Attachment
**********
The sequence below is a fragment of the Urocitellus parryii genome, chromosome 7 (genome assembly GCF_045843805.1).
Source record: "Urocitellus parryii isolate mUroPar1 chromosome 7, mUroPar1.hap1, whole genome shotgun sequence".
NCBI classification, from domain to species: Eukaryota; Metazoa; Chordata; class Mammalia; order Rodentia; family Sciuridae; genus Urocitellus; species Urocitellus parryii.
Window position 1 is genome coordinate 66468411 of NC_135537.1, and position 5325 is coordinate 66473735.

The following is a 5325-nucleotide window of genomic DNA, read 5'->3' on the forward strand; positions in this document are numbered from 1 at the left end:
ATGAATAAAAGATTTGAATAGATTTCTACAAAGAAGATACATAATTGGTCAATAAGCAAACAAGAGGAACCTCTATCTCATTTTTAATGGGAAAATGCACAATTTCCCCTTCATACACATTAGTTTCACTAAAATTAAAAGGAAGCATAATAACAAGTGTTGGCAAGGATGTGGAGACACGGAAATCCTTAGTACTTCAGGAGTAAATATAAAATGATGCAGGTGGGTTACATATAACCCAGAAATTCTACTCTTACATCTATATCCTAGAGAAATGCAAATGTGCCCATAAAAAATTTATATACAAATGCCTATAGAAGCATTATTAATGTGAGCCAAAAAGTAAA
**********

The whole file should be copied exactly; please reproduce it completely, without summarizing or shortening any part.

The sequence below is a fragment of the Urocitellus parryii genome, chromosome 7 (genome assembly GCF_045843805.1).
Source record: "Urocitellus parryii isolate mUroPar1 chromosome 7, mUroPar1.hap1, whole genome shotgun sequence".
NCBI classification, from domain to species: Eukaryota; Metazoa; Chordata; class Mammalia; order Rodentia; family Sciuridae; genus Urocitellus; species Urocitellus parryii.
Window position 1 is genome coordinate 66468411 of NC_135537.1, and position 5325 is coordinate 66473735.

The following is a 5325-nucleotide window of genomic DNA, read 5'->3' on the forward strand; positions in this document are numbered from 1 at the left end:
ATGAATAAAAGATTTGAATAGATTTCTACAAAGAAGATACATAATTGGTCAATAAGCAAACAAGAGGAACCTCTATCTCATTTTTAATGGGAAAATGCACAATTTCCCCTTCATACACATTAGTTTCACTAAAATTAAAAGGAAGCATAATAACAAGTGTTGGCAAGGATGTGGAGACACGGAAATCCTTAGTACTTCAGGAGTAAATATAAAATGATGCAGGTGGGTTACATATAACCCAGAAATTCTACTCTTACATCTATATCCTAGAGAAATGCAAATGTGCCCATAAAAAATTTATATACAAATGCCTATAGAAGCATTATTAATGTGAGCCAAAAAGTAAA